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ERIC Number: EJ879807
Record Type: Journal
Publication Date: 2010-May
Pages: 23
Abstractor: As Provided
Reference Count: 0
ISSN: ISSN-0926-7220
Darwinism Then and Now: The Divide over Form and Function
Ruse, Michael
Science & Education, v19 n4-5 p367-389 May 2010
As biologists have recognized since Aristotle, there are two complementary ways of looking at organisms: one can think of them from the viewpoint of homology, asking about the isomorphisms between different organisms and even within the organisms themselves; or one can think of them from the viewpoint of adaptation or final cause, asking about the ends that the features serve. I look at this divide with special respect to the theory of evolution through natural selection as first announced by the English naturalist Charles Darwin in his "Origin of Species" in 1859, considering both different interpretations that scholars today make of Darwin's work and the overall implications of Darwin's achievements for the homology/adaptation, often called the "form/function," divide. In this essay, I draw on some of my previous work, including Ruse 1998, 1999a, b, 2000, 2003, 2004, 2005a, 2006, 2007, 2009.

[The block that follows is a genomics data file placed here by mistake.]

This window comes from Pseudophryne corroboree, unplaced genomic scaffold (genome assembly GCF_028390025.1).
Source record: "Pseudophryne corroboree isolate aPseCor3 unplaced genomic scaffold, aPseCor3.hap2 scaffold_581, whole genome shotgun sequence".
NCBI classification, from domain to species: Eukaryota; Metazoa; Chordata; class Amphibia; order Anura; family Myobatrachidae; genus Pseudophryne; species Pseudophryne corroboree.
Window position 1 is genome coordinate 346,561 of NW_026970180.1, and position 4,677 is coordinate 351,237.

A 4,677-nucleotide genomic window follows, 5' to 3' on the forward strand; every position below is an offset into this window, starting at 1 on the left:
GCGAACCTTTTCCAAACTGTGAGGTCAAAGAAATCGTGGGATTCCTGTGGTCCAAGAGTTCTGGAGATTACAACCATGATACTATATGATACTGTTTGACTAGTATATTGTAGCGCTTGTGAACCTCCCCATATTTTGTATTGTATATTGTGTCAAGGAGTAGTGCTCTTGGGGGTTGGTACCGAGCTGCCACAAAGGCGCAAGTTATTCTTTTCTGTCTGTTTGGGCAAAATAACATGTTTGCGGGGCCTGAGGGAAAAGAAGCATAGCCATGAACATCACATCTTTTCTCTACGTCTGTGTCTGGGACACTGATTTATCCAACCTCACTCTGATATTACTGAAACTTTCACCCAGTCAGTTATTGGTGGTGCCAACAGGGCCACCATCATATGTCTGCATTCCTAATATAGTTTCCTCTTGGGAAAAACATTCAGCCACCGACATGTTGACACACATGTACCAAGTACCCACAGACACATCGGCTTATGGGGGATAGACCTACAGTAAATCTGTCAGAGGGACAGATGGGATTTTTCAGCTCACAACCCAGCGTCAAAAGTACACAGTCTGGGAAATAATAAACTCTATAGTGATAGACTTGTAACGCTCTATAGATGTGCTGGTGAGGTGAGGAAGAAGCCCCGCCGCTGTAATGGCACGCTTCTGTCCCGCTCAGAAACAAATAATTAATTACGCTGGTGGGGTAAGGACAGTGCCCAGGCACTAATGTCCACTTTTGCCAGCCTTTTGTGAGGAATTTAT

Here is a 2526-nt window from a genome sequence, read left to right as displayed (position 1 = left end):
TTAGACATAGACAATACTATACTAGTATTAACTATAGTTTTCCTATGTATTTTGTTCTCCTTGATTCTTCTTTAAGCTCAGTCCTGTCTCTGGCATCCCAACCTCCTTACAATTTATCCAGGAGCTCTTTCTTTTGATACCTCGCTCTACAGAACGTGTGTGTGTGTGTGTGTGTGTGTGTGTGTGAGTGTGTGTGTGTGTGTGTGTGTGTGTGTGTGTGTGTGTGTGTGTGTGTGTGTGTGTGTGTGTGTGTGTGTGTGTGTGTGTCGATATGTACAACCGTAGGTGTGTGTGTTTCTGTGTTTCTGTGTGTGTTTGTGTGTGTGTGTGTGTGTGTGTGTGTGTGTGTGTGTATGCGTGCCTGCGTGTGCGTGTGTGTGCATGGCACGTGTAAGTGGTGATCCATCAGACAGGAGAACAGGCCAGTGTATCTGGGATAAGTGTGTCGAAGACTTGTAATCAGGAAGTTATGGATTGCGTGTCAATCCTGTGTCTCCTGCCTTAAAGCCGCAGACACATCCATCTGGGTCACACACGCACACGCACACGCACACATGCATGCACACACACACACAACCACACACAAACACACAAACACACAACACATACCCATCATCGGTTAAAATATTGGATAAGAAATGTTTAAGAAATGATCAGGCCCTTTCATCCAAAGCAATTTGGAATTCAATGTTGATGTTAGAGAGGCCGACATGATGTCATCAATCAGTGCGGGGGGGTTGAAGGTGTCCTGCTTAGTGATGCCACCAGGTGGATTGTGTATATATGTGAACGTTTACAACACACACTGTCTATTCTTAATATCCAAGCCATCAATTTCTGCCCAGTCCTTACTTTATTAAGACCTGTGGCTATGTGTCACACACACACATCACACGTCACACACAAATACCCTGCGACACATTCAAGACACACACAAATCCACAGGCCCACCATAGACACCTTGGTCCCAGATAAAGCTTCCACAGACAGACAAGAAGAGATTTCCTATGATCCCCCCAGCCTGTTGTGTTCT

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Publication Type: Journal Articles; Reports - Descriptive
Education Level: N/A
Audience: N/A
Language: English
Sponsor: N/A
Authoring Institution: N/A